The following announcement was written by the the Irish Genealogical Research Society:
Great news from the Irish Genealogical Research Society (IGRS). An additional 7,000 records have been uploaded to the Society’s Early Irish Birth, Marriage and Death Indexes, a unique collection of life event references from lesser-used and obscure sources. The update delivers 14,000 names, creating a new total names count for the three indexes of 274,000.
This latest tranche of data includes references to many deaths culled from Irish newspapers. One poignant news item relates to the partial collapse of a Music Hall located in Fishamble Street, to the rear of Christchurch Cathedral in Dublin. A meeting of the Trade Guild of St Luke, which combined the city’s cutlers, painters, paper-stainers and stationers, was being held to nominate a candidate to stand for election to parliament. The room was about 20 feet above ground and was crowded with somewhere between 300 and 400 men. The thunderous applause and stamping of feet eventually caused one of the main support beams to give way and the entire body of men disappeared into the depths of the building below.
Máire Kennedy, former Librarian at Dublin’s Gilbert Library, says this of the event in her Blog: “Nobody seems to have been killed outright, but at least eleven people died shortly afterwards of their injuries. Many were carried to their homes stretched on doors, or taken in sedan chairs. Dublin’s medical personnel must have been under severe strain that afternoon and evening with so many casualties. Faulkner’s Dublin Journal reports that the sight of the maimed being carried through the streets caused the greatest consternation in the city. Finn’s Leinster Journal informs us that few escaped without severe injury and many were in a ‘situation that made death desirable’. The Hibernian Magazine predicted that many of the injured ‘will exhibit melancholy monuments, to perpetuate the memory of this dreadful event, by the loss of their legs and arms”.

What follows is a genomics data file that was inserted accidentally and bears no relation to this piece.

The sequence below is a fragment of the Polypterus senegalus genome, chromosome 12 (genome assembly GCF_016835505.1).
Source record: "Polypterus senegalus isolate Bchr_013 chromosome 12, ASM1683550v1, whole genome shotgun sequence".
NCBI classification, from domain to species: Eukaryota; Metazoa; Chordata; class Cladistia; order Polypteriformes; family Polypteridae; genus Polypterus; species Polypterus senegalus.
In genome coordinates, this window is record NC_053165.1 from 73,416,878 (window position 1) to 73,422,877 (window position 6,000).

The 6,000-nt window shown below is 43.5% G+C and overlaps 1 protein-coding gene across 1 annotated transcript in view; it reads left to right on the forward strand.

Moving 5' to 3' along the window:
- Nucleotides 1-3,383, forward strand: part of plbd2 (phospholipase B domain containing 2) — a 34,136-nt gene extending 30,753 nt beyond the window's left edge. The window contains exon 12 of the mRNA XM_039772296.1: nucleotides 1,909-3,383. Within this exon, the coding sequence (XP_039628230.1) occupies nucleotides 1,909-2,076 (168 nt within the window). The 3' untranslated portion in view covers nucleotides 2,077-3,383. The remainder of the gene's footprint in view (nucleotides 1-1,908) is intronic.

From Walkers Hibernian Magazine we learn the names of some of those who died of their injuries: Mr Taylor, High street; Mr Deey, Attorney; Mr Byrne, cutler; Mr McMahon, Abbey Street; Mr Pemberton, Capel Street, Mr Johnson, Cutpurse-row; Mr Shaw, Essex-bridge; Mr Scot, Joseph’s-lane; and Mr Dobson, Capel Street.
Also included in this update are 850 references to marriages sourced from the Registry of Deeds. “Many of these marriage references came from formal marriage settlements, but which were hidden by the manner of their inclusion in the contemporary index volumes,” notes Roz McCutcheon, the IGRS Early Irish Indexes creator and manager. “Including them in this index probably shines the first light on their existence in two hundred or more years.”
Marriage settlements can be extremely illuminating documents about family relationships and alliances. For instance, one registered in November 1759 notes that Nicholas Biddulph was to marry Elizabeth Dempsey, the daughter of Charles Dempsey; the groom was to be given employment by the bride’s father; and that Nicholas had a brother called Francs who resided at Stradbally, in Queens (Laois) county. Other relatives of the bride named were Samuel Dempsey, noted as a clerk to another man also called Charles Dempsey, assumedly cousins.
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